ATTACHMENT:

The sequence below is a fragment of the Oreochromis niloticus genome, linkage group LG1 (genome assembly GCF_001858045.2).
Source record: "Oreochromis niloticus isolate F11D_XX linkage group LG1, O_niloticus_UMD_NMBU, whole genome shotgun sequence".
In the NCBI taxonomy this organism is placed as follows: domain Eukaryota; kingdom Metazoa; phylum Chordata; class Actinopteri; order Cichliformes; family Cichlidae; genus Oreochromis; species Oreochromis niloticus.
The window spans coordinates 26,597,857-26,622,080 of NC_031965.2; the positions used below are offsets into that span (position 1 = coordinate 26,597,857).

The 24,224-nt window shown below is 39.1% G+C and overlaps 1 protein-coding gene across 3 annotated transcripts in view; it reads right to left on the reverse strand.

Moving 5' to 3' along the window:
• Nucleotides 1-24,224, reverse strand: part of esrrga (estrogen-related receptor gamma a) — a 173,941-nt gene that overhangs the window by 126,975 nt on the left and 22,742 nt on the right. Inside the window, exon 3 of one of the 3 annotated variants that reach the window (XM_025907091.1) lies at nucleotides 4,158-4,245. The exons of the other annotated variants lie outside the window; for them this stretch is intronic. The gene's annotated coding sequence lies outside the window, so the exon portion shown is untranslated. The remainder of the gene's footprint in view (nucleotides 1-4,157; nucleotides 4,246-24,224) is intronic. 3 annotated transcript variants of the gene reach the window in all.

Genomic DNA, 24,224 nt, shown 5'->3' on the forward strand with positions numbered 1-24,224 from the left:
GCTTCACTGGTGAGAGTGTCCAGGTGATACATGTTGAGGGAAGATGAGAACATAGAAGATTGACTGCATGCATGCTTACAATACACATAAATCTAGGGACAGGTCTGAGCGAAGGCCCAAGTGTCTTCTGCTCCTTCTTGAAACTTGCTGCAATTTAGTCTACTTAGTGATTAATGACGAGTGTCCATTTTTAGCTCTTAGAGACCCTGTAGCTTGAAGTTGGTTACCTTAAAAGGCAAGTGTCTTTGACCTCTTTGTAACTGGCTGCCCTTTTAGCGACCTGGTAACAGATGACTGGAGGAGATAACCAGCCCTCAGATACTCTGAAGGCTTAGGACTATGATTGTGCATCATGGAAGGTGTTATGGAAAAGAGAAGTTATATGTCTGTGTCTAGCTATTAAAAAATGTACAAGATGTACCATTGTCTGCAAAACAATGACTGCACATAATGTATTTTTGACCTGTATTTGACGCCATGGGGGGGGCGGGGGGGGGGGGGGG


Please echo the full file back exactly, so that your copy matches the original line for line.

The sequence below is a fragment of the Oreochromis niloticus genome, linkage group LG1 (genome assembly GCF_001858045.2).
Source record: "Oreochromis niloticus isolate F11D_XX linkage group LG1, O_niloticus_UMD_NMBU, whole genome shotgun sequence".
In the NCBI taxonomy this organism is placed as follows: domain Eukaryota; kingdom Metazoa; phylum Chordata; class Actinopteri; order Cichliformes; family Cichlidae; genus Oreochromis; species Oreochromis niloticus.
The window spans coordinates 26,597,857-26,622,080 of NC_031965.2; the positions used below are offsets into that span (position 1 = coordinate 26,597,857).

The 24,224-nt window shown below is 39.1% G+C and overlaps 1 protein-coding gene across 3 annotated transcripts in view; it reads right to left on the reverse strand.

Moving 5' to 3' along the window:
• Nucleotides 1-24,224, reverse strand: part of esrrga (estrogen-related receptor gamma a) — a 173,941-nt gene that overhangs the window by 126,975 nt on the left and 22,742 nt on the right. Inside the window, exon 3 of one of the 3 annotated variants that reach the window (XM_025907091.1) lies at nucleotides 4,158-4,245. The exons of the other annotated variants lie outside the window; for them this stretch is intronic. The gene's annotated coding sequence lies outside the window, so the exon portion shown is untranslated. The remainder of the gene's footprint in view (nucleotides 1-4,157; nucleotides 4,246-24,224) is intronic. 3 annotated transcript variants of the gene reach the window in all.

Genomic DNA, 24,224 nt, shown 5'->3' on the forward strand with positions numbered 1-24,224 from the left:
GCTTCACTGGTGAGAGTGTCCAGGTGATACATGTTGAGGGAAGATGAGAACATAGAAGATTGACTGCATGCATGCTTACAATACACATAAATCTAGGGACAGGTCTGAGCGAAGGCCCAAGTGTCTTCTGCTCCTTCTTGAAACTTGCTGCAATTTAGTCTACTTAGTGATTAATGACGAGTGTCCATTTTTAGCTCTTAGAGACCCTGTAGCTTGAAGTTGGTTACCTTAAAAGGCAAGTGTCTTTGACCTCTTTGTAACTGGCTGCCCTTTTAGCGACCTGGTAACAGATGACTGGAGGAGATAACCAGCCCTCAGATACTCTGAAGGCTTAGGACTATGATTGTGCATCATGGAAGGTGTTATGGAAAAGAGAAGTTATATGTCTGTGTCTAGCTATTAAAAAATGTACAAGATGTACCATTGTCTGCAAAACAATGACTGCACATAATGTATTTTTGACCTGTATTTGACGCCATGGGGGGGGCGGGGGGGGGGGGGGG